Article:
FIX Tackles Execution and Post-Trade Processing

Terry Flanagan

Buy-side and sell-side firms are seeking ways to use the Financial Information Exchange (FIX) protocol to solve common issues on trade execution and post-trade processing.

Buy-side firms are working to define the usage expectations around the FIX fields that describe the final destination point of an execution, the capacity of the broker for that execution and the nature of liquidity (added or taken) for that trade.

The FIX Protocol Ltd. (FPL)’s Execution Venue subgroup, which is part of the Buy-Side Working Group, wants to standardize the reporting of the executing venue and have created a rules of engagement / best practices document to help resolve these challenges.

“The purpose of the execution venue initiative is to create greater transparency,” said Brian Lees, application services manager at Capital Group, and leader of the execution venue subgroup. “We have asked brokers to enrich trade fills with which execution venue they take place on, whether it’s an exchange or a dark pool, whether they’re acting as principal or agent, and whether they have posted or taken liquidity from an exchange. The next phase will be to see where they are routing orders, whether they are executed or not.”

The most important is Tag 30, which provides information on the market of execution for last fill, or an indication of the market where an order was routed.

Capital Group, which manages the American Funds family of mutual funds, has been using the FIX protocol for 13 years to support its custom order management system, and has been active in FPL for three years, Lees said.

In addition to Tag 30, other FIX fields identified for this purpose are Tag 29 (LastMkt) and Tag 851 (LastLiqudidtyInd).

Historically, FIX has been associated with pre-trade, but the industry is now looking at how confirmations and allocations can be delivered using FIX, including information about how settlement instructions and market fees can be represented.

FPL has published updated guidelines for the use of FIX for post-trade processing, which are now being successfully implemented globally by many investment managers, broker dealers and vendors.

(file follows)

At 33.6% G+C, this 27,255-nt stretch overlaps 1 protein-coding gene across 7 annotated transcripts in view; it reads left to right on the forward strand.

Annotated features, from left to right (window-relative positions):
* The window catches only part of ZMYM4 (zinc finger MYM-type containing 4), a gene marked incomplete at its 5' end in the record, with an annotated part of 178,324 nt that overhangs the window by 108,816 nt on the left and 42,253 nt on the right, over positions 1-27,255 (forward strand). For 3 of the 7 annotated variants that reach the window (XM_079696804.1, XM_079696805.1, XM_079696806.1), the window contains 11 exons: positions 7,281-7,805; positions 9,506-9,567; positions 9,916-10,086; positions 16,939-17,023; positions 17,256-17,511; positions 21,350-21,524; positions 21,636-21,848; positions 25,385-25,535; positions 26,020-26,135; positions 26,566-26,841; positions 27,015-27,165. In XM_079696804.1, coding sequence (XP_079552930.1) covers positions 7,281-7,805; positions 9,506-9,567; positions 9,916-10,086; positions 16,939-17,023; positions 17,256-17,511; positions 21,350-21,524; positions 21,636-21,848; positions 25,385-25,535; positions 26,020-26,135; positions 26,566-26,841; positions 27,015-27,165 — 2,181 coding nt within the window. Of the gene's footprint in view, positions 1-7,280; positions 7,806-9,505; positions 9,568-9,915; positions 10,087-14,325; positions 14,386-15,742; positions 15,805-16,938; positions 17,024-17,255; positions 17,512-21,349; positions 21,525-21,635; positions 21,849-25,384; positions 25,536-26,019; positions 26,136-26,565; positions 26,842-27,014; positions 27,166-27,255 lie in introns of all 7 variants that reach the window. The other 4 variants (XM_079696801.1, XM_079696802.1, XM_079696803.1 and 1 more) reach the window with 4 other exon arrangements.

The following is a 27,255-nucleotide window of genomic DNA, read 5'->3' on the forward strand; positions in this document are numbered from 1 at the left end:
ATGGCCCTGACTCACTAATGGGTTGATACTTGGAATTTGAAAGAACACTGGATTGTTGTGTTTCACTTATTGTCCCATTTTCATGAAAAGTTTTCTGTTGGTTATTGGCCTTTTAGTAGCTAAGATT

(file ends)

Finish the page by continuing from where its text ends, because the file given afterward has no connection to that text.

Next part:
As the tolerance level for post-trade inefficiencies is minimized, the industry is witnessing a determined drive to adopt free, open and non-proprietary standards as the platform on which firms can manage their operational risk and cost base.

“We created a specification for using FIX in post-trade, which has been implemented by a number of large buy-side and sell-side firms,” said David Tolman, senior financial systems analyst at Greenline Financial Technologies, and co-chair of the FPL Post-Trade Working Group. “These firms have realized greater benefits from using FIX in post-trade as opposed to traditional non-FIX proprietary mechanisms.”

Liquidnet and Capital Group have become the first broker and asset manager combination to successfully complete the post-trade lifecycle by utilizing the FIX Protocol. Capital Group was looking for an alternative to its current post-trade process, and leveraging its existing front office FIX infrastructure for confirmations seemed an efficient and cost effective solution.

By employing FIX Protocol, Liquidnet has a reliable and highly customizable tool that enables it to cater to the buy-side community’s evolving needs of minimizing cost, diversifying risk and processing trades seamlessly.

After using FIX for the order and execution processing, a buy-side firm can simply send a FIX Allocation with account-level breakdowns, and the sell-side firm will send a FIX Confirmation message for each account. After successfully matching, the buy-side firm then responds with a FIX message to affirm each confirm creating a succinct process with an audit trail.

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